OPINION: Taking a Look at 5 Opportunities in a Hydrogen Economy
By Angel Wileman
The United States and many other countries have set goals to reach carbon neutrality by 2050 or sooner. To achieve this end, entire economies will need to be decarbonized.
Some of the largest carbon contributors are the power generation, transportation, residential gas and manufacturing industries. For more than a century, petroleum products have fueled these activities, and extensive capital has been invested worldwide to build up petroleum-based processes and infrastructure.
Upending the fossil fuels industry and redesigning the power grid in one fell swoop would be cost-prohibitive. An alternative, such as transitioning to hydrogen gas that works with existing infrastructure, could offer a more natural progression away from carbon-based fuels.
Consider power generation. Across the U.S., 61% of electricity is generated from natural gas and coal-fired power plants. In comparison, only 20% of our power is generated by renewables. A 10-year industry-wide pivot to renewable electricity generation is estimated to cost more than $4.5 trillion dollars, including a $32,000 price tag for individual households.
Incrementally transitioning to alternative fuels using existing infrastructure offers distinct advantages. For example, the power generation industry could begin blending small quantities of hydrogen gas into its natural gas pipelines within the next few years. This blended gas can be used at power plants to create electricity, or it can be supplied to residential homes for heating and cooking. The automotive industry has taken similar steps by blending hydrogen into diesel and natural gas engines to decarbonize large industrial vehicles.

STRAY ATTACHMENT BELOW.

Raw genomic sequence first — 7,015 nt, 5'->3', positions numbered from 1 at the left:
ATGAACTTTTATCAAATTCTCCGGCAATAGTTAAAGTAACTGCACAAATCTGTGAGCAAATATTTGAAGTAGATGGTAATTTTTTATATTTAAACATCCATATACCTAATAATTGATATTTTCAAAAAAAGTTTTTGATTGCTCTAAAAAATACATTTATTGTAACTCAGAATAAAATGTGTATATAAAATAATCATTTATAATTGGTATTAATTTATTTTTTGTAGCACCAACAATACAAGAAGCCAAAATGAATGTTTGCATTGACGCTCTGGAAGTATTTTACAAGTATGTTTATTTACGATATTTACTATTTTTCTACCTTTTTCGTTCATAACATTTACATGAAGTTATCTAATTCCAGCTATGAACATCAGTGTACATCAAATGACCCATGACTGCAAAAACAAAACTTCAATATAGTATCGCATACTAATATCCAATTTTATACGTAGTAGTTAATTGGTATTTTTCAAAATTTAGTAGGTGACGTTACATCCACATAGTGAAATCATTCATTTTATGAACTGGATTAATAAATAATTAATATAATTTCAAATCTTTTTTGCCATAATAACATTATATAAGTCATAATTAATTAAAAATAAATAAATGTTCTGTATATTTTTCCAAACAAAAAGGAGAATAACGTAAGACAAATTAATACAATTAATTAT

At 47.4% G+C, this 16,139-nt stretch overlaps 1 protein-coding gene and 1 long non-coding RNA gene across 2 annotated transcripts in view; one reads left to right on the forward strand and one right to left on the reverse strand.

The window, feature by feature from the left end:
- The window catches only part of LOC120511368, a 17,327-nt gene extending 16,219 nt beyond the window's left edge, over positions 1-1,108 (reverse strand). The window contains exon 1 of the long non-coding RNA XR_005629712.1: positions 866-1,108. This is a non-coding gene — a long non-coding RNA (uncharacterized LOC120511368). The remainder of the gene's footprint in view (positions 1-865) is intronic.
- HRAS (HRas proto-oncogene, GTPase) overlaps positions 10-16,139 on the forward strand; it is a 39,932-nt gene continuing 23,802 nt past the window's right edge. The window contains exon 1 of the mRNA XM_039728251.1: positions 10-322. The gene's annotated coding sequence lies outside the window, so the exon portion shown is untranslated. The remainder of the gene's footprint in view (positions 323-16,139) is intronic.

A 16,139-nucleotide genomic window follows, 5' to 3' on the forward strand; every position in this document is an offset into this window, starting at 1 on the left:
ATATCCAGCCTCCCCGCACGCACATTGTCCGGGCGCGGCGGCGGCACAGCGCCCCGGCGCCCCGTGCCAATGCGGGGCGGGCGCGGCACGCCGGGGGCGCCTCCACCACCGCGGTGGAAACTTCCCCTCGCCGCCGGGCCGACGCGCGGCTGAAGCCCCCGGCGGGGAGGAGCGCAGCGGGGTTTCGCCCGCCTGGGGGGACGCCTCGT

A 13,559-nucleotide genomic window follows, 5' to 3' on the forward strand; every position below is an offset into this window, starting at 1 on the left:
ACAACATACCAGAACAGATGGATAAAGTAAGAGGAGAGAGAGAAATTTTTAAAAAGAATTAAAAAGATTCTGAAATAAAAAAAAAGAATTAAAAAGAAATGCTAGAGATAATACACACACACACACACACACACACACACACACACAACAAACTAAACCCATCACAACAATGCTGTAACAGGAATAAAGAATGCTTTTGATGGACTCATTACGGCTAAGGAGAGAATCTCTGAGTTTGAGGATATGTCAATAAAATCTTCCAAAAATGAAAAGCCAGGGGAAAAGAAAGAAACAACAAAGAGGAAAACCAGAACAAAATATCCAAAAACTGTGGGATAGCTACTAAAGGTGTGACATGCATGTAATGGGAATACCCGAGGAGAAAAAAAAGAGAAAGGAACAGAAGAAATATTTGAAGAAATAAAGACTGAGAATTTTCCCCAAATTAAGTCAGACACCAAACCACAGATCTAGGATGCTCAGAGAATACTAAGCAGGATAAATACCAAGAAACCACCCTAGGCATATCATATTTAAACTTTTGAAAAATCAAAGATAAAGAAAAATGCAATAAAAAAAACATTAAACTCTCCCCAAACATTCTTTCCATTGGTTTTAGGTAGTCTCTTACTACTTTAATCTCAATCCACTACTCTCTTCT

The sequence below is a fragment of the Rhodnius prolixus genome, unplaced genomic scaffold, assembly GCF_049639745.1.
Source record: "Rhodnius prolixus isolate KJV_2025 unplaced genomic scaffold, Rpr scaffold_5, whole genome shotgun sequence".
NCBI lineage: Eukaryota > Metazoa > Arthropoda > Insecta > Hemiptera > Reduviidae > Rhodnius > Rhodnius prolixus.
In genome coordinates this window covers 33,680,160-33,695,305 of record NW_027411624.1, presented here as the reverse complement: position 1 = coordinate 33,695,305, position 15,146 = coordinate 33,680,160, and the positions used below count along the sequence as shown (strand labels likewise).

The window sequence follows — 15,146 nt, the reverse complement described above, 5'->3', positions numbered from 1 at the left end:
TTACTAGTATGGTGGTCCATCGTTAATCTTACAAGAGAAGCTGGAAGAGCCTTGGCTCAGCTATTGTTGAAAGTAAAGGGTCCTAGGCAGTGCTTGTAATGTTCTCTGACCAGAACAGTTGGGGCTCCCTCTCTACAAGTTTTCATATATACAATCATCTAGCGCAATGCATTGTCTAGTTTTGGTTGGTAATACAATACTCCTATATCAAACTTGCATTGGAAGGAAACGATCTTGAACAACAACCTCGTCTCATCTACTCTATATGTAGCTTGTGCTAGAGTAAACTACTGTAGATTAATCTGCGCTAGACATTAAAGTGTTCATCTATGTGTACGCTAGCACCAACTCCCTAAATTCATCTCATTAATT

Even these incremental changes in processes create technology challenges to be overcome in transitioning toward net-zero carbon emissions. Hydrogen gas, the fuel discussed in this article, presents challenges with high generation costs, safety and material compatibility.
Transitioning to a hydrogen economy will require multidisciplinary approaches and broad expertise, particular strengths available at Southwest Research Institute (SwRI). SwRI engineers and scientists are collaborating across multiple disciplines, looking at the opportunities and obstacles associated with this potentially clean energy source.
For example, specialists from the Chemistry and Chemical Engineering Division are studying hydrogen generation and safety. Teams from the Mechanical Engineering Division are looking at distribution as well as how hydrogen could be used for power generation. And Powertrain Engineering Division specialists are examining different techniques for using hydrogen in transportation applications.
SwRI is leveraging multidisciplinary approaches, working with U.S. government agencies and industrial partners to address technology challenges to move us closer to a carbon-neutral future.
Wileman is the manager of the Thermofluids Section, Mechanical Engineering Division, Southwest Research Institute (SwRI)